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Stephen Greene: Well, we’re in Stamford, Vermont, and we’ve been residents here for, let’s see, about 15 years, I guess. Moved here first from Lanesboro, but before that we were about ten years in Pennsylvania. We moved into the community and started teaching. And if you know any teachers, you know they don’t have a lot of time. So for a long time, we didn’t know the town that well, because for a lot of people it’s kind of a bedroom community. If you’re not a long-term resident, you buy a house and you work somewhere else. But we retired a couple years ago and have since started getting to know the community really well.
Grassroots Fund: That’s Stephen Greene and Helen Fields, members of the Stamford Vermont Seed Savers.The purpose of the Stamford Seed Savers is to build a stronger and more resilient community by organizing around the issues of local food security and sustainable living. I ask about the start of the Seed Savers, and a number of names bubble up…
HF: Oh, what was the seed of this project...
GF: The list goes on...
HF: So I think we kind of said two years ago, let’s start saving seeds...
GF: But then we turn the conversation to the project Helen and Stephen have been spearheading.
HF: We’ve both always said, let’s retire so we can live in our own town for a change, and really be members here. So I said, let’s turn our sights to Stamford, and start being more active in Stamford. So after we started saving seeds, I said to the Seed Savers how do you feel about Stephen and me going into the schools and maybe starting a little garden project with the kids here under the direction of the Seed Savers, and people thought that was a pretty good idea.
GF: The goal of the garden went beyond planting the seeds of food security or sustainable living in their town. The seed savers came to see the garden as an intervention in the divided and struggling sense of community in Stamford, Vermont.
The Grange, which used to be a big part of the community, and held dances and was central to the community was put down maybe about 50 years ago or so. And the economics of being a small farmer has also made it pretty much impossible to sustain. The families that have been here, a lot of them are older, and a lot of the people who have come in are younger. And there’s kind of like two factions in some ways: the more progressive and the more conservative. And the town meetings would often be very, sort of, contentious. And there was a feeling of “us” vs. “them.”
We’re part of the newcomers, I guess. So the challenge of Stamford really is how to rebuild the community and how to restore some of those communities ties so that everybody feels comfortable with each other and feels like we’re part of the same social network. So we saw seed savers as really more than just a way to teach kids how to grow things, it was a way to start a conversation between these different factions. You know, like, what do you want to see in the garden? What are your interests? How can you help? And we’ve been getting help from all over, from everywhere. It’s like everybody just started climbing on board with this project.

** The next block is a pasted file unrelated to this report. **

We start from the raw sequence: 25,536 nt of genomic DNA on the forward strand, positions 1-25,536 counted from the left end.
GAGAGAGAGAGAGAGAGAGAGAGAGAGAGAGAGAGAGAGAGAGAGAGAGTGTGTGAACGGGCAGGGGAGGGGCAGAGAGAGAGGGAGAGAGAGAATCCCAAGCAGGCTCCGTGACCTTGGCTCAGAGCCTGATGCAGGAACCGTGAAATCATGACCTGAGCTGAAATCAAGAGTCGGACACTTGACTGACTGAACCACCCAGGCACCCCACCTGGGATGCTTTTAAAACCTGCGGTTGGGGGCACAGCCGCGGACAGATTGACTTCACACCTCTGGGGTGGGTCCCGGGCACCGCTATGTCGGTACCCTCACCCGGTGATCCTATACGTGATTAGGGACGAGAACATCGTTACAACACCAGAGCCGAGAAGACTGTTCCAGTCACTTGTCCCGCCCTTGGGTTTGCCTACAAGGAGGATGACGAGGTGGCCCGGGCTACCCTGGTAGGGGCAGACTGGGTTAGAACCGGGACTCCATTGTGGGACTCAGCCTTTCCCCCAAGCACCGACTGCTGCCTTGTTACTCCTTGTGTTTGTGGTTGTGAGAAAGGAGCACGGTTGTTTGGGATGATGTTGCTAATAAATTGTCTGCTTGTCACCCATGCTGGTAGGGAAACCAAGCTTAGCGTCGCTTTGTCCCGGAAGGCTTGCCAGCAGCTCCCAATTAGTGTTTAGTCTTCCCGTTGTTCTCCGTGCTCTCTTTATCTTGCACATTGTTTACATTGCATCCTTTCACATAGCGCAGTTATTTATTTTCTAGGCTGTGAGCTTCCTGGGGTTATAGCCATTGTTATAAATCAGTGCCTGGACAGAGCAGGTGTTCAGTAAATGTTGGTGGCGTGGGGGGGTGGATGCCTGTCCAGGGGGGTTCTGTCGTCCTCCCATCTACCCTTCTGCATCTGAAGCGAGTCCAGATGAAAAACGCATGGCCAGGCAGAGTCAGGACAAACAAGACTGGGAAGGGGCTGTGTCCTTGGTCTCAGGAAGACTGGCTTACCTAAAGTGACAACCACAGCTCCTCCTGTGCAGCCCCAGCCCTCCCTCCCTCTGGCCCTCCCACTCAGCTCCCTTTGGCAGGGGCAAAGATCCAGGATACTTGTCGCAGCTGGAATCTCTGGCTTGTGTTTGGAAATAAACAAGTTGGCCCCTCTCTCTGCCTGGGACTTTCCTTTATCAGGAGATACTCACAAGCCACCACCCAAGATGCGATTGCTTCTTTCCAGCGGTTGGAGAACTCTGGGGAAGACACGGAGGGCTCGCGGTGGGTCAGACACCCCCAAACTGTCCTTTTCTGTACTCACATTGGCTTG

GF: The Seed Savers have a laundry list of donations and support they’ve gotten from local businesses and services to make the garden happen.
HF: Part of the beauty of Stamford still is that there are these families that are traditional that have known each other for generations. And so they still have the ties, so if you need something, you only have to tell one or two people, and if they like you, it will show up, and if they don’t like you, you’re never going to see it.
I wound up having surgery on my hip a year ago, and Steve couldn’t be around to help me, and it was a turning point for me because I called up people that I knew somewhat and asked for help. And that created a core of people that I knew, and then they knew me. So we have been proactively building relationships. Some of the people are very conservative religious, some are religious Protestants, some are very very conservative religious Catholics. Some are non-denominational community church people, and some are not religious, and some are against all things government, and some are against all things that aren’t environmentally clean and healthy and progressive. So we’ve got all of this hodgepodge which is almost a mirror image of what our nation now looks like.